The four of them were always together _ longtime friends who shared a love of metaphysics and travel.
On Saturday, the two Pinellas County couples left in a Ford Taurus for a road trip to the Carolina mountains. They stopped in St. Augustine, Savannah, Ga., and Charleston, S.C.
They were headed to North Carolina on Monday when they decided to take the scenic route. It was a deadly choice.
Near Holly Hill, S.C., Paul Frank Daniele of Clearwater turned the Taurus into the path of an oncoming Buick.
The impact sent Daniele and his wife, Barbara, to the hospital. It killed their friends Thomas and Dorcas Black of St. Petersburg.
The Blacks were ministers at the Temple of Life church at the Center for Metaphysical Studies, the educational division of New Age Ministries International, headquartered in Clearwater. Daniele is the center's dean of education.
"It's very unfortunate. It was a very shocking thing," said Daniele, 58, who continued to recover from internal injuries Tuesday at the Medical University of South Carolina hospital in Charleston. "The Blacks were like surrogate parents to me."
Mr. Black, 77, was a teacher who became a ceramic tile specialist after he and his wife moved to Florida with their two sons in 1957. He was active in the Elks Lodge, serving as treasurer and parliamentarian.
"He was a great mediator," said his son, Wynne Black, 47, of New Port Richey. "He just had this way of calming everybody down."
Mrs. Black, a 73-year-old artist who often displayed her oils and sketches, was a saleswoman at several department stores in St. Petersburg.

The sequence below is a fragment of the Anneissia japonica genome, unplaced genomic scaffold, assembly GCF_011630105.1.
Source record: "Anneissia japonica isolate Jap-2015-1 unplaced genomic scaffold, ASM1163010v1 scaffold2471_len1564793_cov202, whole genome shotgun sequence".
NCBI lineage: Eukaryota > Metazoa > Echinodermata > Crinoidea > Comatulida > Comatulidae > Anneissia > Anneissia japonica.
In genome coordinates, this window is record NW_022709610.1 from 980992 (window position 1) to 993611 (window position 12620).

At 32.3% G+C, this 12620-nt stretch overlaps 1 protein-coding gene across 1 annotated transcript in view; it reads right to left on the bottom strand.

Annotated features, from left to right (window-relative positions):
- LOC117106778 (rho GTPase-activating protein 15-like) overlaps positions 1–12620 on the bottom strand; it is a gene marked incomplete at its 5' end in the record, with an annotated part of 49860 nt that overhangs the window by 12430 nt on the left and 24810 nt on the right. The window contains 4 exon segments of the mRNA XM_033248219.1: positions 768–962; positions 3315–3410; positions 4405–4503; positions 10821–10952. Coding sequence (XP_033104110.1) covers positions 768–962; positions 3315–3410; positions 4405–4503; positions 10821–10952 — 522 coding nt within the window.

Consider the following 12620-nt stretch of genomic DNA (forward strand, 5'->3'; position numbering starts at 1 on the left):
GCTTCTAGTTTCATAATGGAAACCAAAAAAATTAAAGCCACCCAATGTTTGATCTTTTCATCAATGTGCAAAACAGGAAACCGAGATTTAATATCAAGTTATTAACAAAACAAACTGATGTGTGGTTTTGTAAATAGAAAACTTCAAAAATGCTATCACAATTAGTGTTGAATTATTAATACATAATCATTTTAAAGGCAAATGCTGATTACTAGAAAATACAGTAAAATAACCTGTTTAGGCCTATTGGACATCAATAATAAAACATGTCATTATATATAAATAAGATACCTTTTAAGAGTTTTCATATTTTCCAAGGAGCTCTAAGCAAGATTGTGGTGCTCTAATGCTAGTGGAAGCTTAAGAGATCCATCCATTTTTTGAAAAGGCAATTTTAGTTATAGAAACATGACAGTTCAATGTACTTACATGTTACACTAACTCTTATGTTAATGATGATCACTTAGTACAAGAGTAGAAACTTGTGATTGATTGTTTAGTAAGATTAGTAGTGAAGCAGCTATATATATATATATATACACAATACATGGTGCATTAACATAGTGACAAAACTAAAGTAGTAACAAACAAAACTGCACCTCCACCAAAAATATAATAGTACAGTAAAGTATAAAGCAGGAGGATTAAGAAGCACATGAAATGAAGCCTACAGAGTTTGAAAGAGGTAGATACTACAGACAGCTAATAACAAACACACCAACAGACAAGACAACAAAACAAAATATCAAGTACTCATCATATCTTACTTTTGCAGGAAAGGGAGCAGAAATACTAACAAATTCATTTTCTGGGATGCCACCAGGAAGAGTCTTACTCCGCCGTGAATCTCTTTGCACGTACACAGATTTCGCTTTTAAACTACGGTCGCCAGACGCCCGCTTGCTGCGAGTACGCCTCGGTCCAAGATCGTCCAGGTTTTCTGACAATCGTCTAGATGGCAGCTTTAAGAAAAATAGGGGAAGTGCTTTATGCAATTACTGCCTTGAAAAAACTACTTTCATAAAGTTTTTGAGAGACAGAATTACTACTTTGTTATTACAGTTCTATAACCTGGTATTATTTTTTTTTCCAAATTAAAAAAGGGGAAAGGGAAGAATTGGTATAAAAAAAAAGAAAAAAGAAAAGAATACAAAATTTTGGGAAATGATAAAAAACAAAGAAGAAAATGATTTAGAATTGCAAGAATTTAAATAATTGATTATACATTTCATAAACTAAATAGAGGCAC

She would give "readings," teach classes and attend seminars at the center. She had had an interest in the metaphysical, the study of the nature of existence, since her childhood in St. Louis, she said in a 1992 Times article.
"From the time I was a young child, I was aware of things, and I thought other people knew them, too," she said. "I was surprised when I found out they didn't. I always sensed when things were going to happen."
Before leaving on the trip Saturday, the Blacks were the beaming grandparents of a 10-week-old girl, who was born eight weeks prematurely. "Take care of our little girl," Mrs. Black told her daughter-in-law, Mary.
The Blacks and Danieles were turning onto U.S. 176 about 1 p.m. when the Ford was struck by a 1993 Buick traveling about 55 mph, said G. B. Peralta, the South Carolina Highway Patrol trooper who investigated the accident. No charges will be filed, though the trooper said Daniele was at fault.
"I believe he's paid the ultimate price," Peralta said.
The Buick's driver, Calvin Floyd of North Charleston, and his wife were released from the hospital Tuesday.
Mrs. Daniele, 58, also was released.
The Blacks, who were riding in the back seat, died of complete body trauma, said Berkeley County Coroner Wade Arnette.
The couples' weeklong vacation was supposed to be in full swing by now. They had planned a visit to Cherokee, N.C., where Mrs. Black would learn more about American Indians for her artwork.
"They basically did their own thing," said the Blacks' son, Wynne. "That was the neat thing about them."